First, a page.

Sponsored by the U.S. Department of Energy Human Genome Program
Human Genome News Archive Edition
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In this issue...
DOE '99 Oakland Highlights
In the News
Ethical, Legal, and Social Issues
Web, Other Resources, Publications
Meeting Calendars & Acronyms
Sequencing at Other Institutions
New Strategies, Resources Reported
Report from 1999 DOE Genome Meeting
The exciting potential of high-throughput sequencing was evident as presenters detailed progress in effective strategies for handling repeat telomeric regions, high-speed DNA analysis systems, and new vectors.
Verifying Sequence of Subtelomeric Regions
This technology allows restriction maps to be constructed directly from genomic DNA rather than from DNA clones that are more prone to rearrangements. Using DNA from PCR products generated on genomic DNA, the UC researchers also resequenced about 18% of the 0.13-Mb 7q telomere. These methods confirmed prior mapping and sequencing results. The group is completing the mapping and sequencing of two additional telomeres, 9q and 11q, and next will target telomeric regions of chromosomes 5, 16, and 19.
BAC Update: New Vectors, Sequencing Progress
At the Oakland meeting, Melvin Simon (California Institute of Technology) talked about new BAC vectors for the genome project and for tagging BAC clones with gene information to enhance research into gene function in animals and plants. The number of human BAC clones generated is now close to one million. Simon's team has been annotating the "D" library [used for BAC-end sequencing at The Institute for Genomic Research (TIGR) and the University of Washington (UW, see "Gene Riches of Chromosome 19 Revealed")] with ESTs obtained from I.M.A.G.E. Consortium resources.
Simon also reported the development of a new BAC vector and an improved method of constructing BAC libraries. The group has begun constructing a series of BAC libraries with much larger insert sizes (182 to 202 kb) for sequencing projects on humans and other organisms, including Arabidopsis, maize, and rice. The larger-insert libraries will provide significant improvement, he noted, to applications in physical mapping, positional cloning, and DNA sequencing.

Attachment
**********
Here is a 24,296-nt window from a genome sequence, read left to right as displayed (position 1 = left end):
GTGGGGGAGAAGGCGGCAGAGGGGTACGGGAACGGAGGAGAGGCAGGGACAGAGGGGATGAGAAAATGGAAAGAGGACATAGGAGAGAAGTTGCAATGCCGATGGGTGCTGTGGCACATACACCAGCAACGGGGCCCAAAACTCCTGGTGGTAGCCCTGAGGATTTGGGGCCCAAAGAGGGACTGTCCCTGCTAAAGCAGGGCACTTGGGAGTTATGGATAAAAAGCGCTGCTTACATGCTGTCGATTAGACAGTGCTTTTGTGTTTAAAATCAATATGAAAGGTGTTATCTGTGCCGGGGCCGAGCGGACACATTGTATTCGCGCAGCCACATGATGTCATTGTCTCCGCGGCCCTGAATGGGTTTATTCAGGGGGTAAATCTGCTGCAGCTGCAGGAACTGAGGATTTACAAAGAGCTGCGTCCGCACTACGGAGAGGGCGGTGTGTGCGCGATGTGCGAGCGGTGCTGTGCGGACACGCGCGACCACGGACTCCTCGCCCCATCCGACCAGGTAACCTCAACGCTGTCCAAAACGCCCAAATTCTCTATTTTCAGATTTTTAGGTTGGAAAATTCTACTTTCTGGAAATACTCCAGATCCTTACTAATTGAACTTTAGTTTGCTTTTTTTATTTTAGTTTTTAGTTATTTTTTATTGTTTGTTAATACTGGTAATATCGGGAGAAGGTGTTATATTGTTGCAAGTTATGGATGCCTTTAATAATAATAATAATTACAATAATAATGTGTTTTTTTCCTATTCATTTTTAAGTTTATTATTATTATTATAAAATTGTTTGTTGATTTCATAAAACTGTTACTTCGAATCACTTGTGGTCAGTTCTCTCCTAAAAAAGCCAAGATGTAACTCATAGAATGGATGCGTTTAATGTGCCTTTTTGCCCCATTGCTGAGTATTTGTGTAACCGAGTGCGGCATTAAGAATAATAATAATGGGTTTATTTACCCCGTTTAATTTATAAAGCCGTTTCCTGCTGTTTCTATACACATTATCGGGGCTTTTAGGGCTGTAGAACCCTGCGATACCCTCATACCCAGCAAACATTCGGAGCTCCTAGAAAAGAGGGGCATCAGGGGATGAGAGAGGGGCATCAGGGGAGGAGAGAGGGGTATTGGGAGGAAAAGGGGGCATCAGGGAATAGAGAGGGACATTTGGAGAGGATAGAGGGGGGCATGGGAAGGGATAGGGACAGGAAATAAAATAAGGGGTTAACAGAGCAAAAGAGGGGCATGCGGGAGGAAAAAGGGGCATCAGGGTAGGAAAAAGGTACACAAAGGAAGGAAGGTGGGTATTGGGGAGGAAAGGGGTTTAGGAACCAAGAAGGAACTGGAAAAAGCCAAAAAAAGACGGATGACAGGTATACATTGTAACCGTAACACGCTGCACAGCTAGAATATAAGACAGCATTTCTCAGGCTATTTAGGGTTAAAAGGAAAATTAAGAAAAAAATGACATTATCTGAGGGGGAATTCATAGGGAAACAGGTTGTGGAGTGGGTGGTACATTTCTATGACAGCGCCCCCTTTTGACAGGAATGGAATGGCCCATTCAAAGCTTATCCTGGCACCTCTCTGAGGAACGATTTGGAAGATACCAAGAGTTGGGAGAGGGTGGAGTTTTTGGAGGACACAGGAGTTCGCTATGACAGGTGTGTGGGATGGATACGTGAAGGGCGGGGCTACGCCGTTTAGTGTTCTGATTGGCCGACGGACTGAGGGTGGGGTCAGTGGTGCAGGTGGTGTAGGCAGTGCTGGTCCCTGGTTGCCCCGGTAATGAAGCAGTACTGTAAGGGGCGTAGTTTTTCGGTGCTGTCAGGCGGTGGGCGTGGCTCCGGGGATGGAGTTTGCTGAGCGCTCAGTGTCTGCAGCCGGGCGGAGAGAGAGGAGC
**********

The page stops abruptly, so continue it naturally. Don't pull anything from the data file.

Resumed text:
Pieter de Jong (now at Parke-Davis Laboratory) also described new approaches to library construction and the preparation of new BAC vectors for BAC cloning and transformation-associated recombination (TAR) cloning. (See Web site for more information). When comparisons of multiple gene alleles are desirable, scientists use the TAR strategy invented by Natalay Kouprina and Vladimir Larionov (both at NIH National Institute of Environmental Health Sciences). TAR provides for an economical, selective recloning of target genomic DNA segments. The TARBAC variant has been used to prepare BAC libraries for several less-complex genomes of unicellular eukaryotes to model future work with mammalian TARBAC libraries.
UW and TIGR are generating sequence reads from BAC ends. These sequence tagged connectors (STCs) are useful markers that speed human genome contig building and sequencing. A target of one STC for every 3 kb of the human genome will eliminate bottlenecks in contig development. Beyond use in human genome sequencing, the characterized clones provide excellent resources for biological studies. The STC resource is available on the Web for use by any researcher for clone or sequencing target selection, and the clones can be ordered from commercial resources.
BAC-End Project Web Sites
The new "pZIP" plasmid vectors (named for the way the sequencing progresses along the insert) are maintained in a single-copy state that generally increases the stability of the foreign DNAs they carry and are amplified only when DNA is needed for sequencing. DNA segments up to at least 15 kb have been sequenced, and the reads have been assembled easily. Dunn's team currently is sequencing restriction fragments of human BACs with sizes in the 5- to 15-kb range.
Plasmid Unwinding For Sequencing
The electronic form of the newsletter may be cited in the following
The Human Genome Project (HGP) was an international 13-year effort, 1990 to 2003. Primary goals were to discover the complete set of human genes and make them accessible for further biological study, and determine the complete sequence of DNA bases in the human genome. See Timeline for more HGP history.
Published from 1989 until 2002, this newsletter facilitated HGP communication, helped prevent duplication of research effort, and informed persons interested in genome research.